It’s been nearly a year since I made the fateful decision to leave the relative security of my day job and pursue Storied Threads full-time, so maybe that’s why the topic of taking risks has been on my mind lately.
I knew then that making Storied Threads my career, and my sole source of income, would be a big risk, and I’ve learned that the risk factor has never really gone away. It seems everything I do has at least a small element of danger to it — specifically, the possibility that I am going to end up wasting time and money.
That was the case this past weekend, when I vended a show that was, all things considered, a flop (I won’t name the event out of consideration for the friend who approached me to do it, who bears absolutely no fault in what happened). It was a small gaming convention, and this year the organizers wanted to try adding vendors. I was asked to be one of those vendors.
I am pretty picky about what shows I do. I generally avoid first-year events because, to me, they are too risky; there is no track record of attendance, and I believe I am better off staying home to fill orders and build stock for my next big show than investing time and money in a show that might not draw customers.
This event I thought would be pretty safe. The projected attendance was decent; it was a group of gamers, which are part of my target clientele; and the overhead was low thanks to a very small vendor fee and the fact I could drive home at the end of the day instead of renting a hotel room.
What I didn’t count on is the fact that the gaming activities were virtually non-stop, so people rarely left to do any shopping.
Sure, I technically made a profit, but it was thin and not enough to justify losing an entire Saturday in the studio — although, as fallout from taking a risk goes, this was minor.
I am trusting the second of my big risks of the season will be more successful. I was asked to participate in ARTsylum, a sort of artists’ collective and consignment store featuring the work of small, independent creators (including my friend Marrus, who I’ve often cited as an inspiration in my own pursuits) opening up in Lowell. I shipped up a staggering $1,000 worth of patches and accessories to this new effort, which could contribute to my revenue and expose my work to potential new customers.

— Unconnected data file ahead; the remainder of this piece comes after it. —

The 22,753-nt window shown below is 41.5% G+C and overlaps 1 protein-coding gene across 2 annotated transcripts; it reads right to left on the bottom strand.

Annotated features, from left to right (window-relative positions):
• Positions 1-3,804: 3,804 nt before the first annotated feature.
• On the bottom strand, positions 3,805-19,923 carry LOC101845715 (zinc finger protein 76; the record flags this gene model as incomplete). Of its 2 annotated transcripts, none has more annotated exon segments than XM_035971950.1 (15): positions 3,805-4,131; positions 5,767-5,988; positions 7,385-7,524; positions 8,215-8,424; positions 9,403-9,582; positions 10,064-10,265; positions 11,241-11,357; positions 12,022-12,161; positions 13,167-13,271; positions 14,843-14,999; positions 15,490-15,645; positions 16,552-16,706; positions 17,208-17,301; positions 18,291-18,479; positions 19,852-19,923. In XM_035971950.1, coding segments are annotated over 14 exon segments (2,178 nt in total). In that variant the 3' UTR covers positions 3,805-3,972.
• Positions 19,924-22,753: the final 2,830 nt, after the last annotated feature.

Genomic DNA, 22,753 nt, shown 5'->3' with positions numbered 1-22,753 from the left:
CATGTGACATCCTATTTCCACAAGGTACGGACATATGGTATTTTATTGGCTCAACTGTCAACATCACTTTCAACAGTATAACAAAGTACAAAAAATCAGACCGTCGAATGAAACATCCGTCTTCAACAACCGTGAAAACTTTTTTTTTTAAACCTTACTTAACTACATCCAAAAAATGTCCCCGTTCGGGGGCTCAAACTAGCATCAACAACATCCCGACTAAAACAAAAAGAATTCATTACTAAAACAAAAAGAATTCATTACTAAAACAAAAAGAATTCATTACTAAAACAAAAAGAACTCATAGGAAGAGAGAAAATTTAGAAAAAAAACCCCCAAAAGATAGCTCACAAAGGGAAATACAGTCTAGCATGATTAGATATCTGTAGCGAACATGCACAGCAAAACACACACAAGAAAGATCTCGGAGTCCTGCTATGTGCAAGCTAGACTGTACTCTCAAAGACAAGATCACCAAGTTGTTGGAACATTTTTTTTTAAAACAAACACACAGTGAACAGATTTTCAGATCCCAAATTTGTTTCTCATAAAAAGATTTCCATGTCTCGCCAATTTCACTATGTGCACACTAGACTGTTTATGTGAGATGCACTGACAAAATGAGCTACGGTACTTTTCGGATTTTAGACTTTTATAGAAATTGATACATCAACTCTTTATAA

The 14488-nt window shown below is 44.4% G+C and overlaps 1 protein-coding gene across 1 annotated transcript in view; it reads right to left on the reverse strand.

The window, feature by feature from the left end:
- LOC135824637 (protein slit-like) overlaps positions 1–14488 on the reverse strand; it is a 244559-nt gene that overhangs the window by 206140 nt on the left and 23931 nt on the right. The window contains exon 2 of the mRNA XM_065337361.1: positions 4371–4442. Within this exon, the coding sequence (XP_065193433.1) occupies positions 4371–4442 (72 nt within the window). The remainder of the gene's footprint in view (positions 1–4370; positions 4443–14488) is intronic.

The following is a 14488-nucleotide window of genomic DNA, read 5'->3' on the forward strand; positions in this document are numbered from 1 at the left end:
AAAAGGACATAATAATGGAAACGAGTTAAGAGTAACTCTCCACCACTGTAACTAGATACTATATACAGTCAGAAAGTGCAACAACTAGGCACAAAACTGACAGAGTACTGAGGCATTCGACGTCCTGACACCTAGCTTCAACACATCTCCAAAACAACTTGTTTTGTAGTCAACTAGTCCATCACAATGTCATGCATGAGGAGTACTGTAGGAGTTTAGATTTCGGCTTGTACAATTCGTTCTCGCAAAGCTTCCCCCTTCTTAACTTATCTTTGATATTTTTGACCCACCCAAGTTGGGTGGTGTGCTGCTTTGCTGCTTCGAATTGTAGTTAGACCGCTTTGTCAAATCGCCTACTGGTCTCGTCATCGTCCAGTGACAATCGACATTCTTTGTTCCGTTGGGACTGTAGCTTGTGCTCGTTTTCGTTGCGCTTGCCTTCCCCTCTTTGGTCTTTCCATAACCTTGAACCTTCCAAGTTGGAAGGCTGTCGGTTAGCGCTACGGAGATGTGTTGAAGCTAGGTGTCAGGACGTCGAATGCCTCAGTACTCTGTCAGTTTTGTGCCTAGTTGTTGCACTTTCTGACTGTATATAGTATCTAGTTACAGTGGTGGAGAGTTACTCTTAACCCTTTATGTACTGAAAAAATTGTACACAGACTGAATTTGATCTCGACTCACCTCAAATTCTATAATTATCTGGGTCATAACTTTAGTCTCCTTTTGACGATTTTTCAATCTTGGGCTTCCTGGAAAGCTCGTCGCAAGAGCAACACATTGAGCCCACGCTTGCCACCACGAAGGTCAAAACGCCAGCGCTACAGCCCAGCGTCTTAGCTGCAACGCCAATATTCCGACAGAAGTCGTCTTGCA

I explored this opportunity quite a bit, and decided that in a worst-case scenario, nothing sells, all my stock gets mailed back to me, and I sell it at a show or online. In this instance, it’s a matter of nothing gained and, literally, nothing lost. I like those kinds of risks, but they’re few and far between.
And then there is risk number three…
As I mentioned, I am coming up on my one-year anniversary as a fully self-employed person. I took the leap of faith when I looked at my business and realized that it had gotten too big for me to handle working at it part-time. I’d prepared as much as I reasonably could for this move, squirreling away money to give myself a financial safety net (which, I would like to point out, I have not once touched) and waiting until the last possible minute to make the transition, but it was still one of the scariest moments of my life.
I’m facing a similar situation right now. Storied Threads has continued to grow. I’ve added more shows to my schedule, more items to my line, and consequently, I’ve added to my workload, and it’s almost more than I can handle. I feel like I’m starting to lose ground, and the only way to fix it is to hire some regular help.
That’s right: I need to hire an employee. Contracting out to my friend/back-up brain Kate can only accomplish so much. I need someone here, in my studio, to take care of simple prep work, do post office and emergency fabric store runs, to handle my online marketing — all the stuff that keeps me away from the sewing machine, where I need to be.
I’ve done as much prep work as I can. I’ve crunched the numbers to see what it would cost me to bring someone on, and it’s precarious. In theory, my sales will follow my projections and I’ll have enough revenue to afford an employee, but there’s no guarantee of that…and yet, if I don’t bring someone on, ideally before the Christmas rush begins, it’s almost certain I won’t increase my sales over last year’s, because I won’t be able to keep up.
I may just have to take another leap of faith.